Slang & Jang to Avoid


Picture from Academic Jargon for Dummies:–zwDXfMA

This article aims to credibly maintain multifunctional strategic theme areas. Or rather, it aims to eliminate sentences like that last one from your writing. Bad writing takes many forms, but two of the most common include overuse of technical, abstract and/or field specific language: jargon. The other involves, like you know, like writing really absolutely like a teenager: slang. The examples here, represented extreme cases but most writers often slip into one or the other, or both. Fortunately, the internet is awash with help. Here are some useful podcasts and articles explaining what to look out for, and how to avoid using slang and jargon in your writing.


– A 17 minute podcast from the BBC on the dangers of jargon, based on the best-selling book “Plain Words”:

“Why do we use jargon – the deliberate obfuscation of language? Or in other words, saying things in a way that makes it difficult to understand. George Orwell, in the early 20th Century, hated this ‘inflated style’ of writing and there have been many attempts to get rid of it. In the 1940s Sir Ernest Gowers from the British Civil Service wrote a book – Plain Words – which has been reprinted again and again, most recently by his great grand-daughter who tells presenter Mike Williams why jargon is just as bad today as it ever was. It has been blamed for pulling the wool over the eyes of the general public and it’s the same all over the world.”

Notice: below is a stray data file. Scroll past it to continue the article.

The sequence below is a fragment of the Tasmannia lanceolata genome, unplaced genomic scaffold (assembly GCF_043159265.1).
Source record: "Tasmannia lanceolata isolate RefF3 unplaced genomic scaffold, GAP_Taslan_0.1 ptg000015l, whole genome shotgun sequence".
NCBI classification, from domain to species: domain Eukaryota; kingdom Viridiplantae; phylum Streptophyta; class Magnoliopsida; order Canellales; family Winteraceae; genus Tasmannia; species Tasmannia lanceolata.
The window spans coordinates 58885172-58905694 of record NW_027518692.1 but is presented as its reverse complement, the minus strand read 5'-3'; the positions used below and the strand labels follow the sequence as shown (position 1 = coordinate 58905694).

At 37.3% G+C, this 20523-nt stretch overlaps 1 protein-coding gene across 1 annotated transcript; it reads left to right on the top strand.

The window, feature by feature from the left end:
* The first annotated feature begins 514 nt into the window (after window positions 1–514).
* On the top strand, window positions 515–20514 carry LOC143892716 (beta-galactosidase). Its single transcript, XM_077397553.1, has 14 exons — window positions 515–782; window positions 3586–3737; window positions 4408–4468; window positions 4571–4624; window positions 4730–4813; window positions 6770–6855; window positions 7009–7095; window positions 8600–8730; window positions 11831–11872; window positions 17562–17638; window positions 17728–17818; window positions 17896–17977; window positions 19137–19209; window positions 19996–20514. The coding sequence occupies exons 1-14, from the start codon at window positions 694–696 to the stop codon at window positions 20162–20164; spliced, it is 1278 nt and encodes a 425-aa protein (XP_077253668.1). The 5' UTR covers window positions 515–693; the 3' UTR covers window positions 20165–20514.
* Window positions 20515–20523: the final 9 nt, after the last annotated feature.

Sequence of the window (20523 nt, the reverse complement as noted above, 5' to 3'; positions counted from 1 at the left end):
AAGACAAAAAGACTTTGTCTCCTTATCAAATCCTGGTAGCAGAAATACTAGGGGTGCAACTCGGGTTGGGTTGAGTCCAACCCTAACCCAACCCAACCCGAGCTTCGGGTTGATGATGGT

– Politics and the English Language by George Orwell remains perhaps the best explanation of why and how writers should keep their sentences simple.


This Mash article provides a list of 15 words that make you sound like a simpleton. I bet you use at least one of them frequently.

– A typically thorough guide from the Purdue Writing Lab that covers in their words:

  1. Levels of Formality: Writing in a style that your audience expects and that fits your purpose is key to successful writing.
  2. In-Group Jargon: Jargon refers to specialized language used by groups of like-minded individuals. Only use in-group jargon when you are writing for members of that group. You should never use jargon for a general audience without first explaining it.
  3. Slang and idiomatic expressions: Avoid using slang or idiomatic expressions in general academic writing.
  4. Deceitful language and Euphemisms: Avoid using euphemisms (words that veil the truth, such as “collateral damage” for the unintended destruction of civilians and their property) and other deceitful language.
  5. Biased language: Avoid using any biased language including language with a racial, ethnic, group, or gender bias or language that is stereotypical.”

If for some reason you need to confuse your audience or readers quickly but lack the Jargon to do it, here is a handy instant jargon generator for business, and here’s one for academia and education.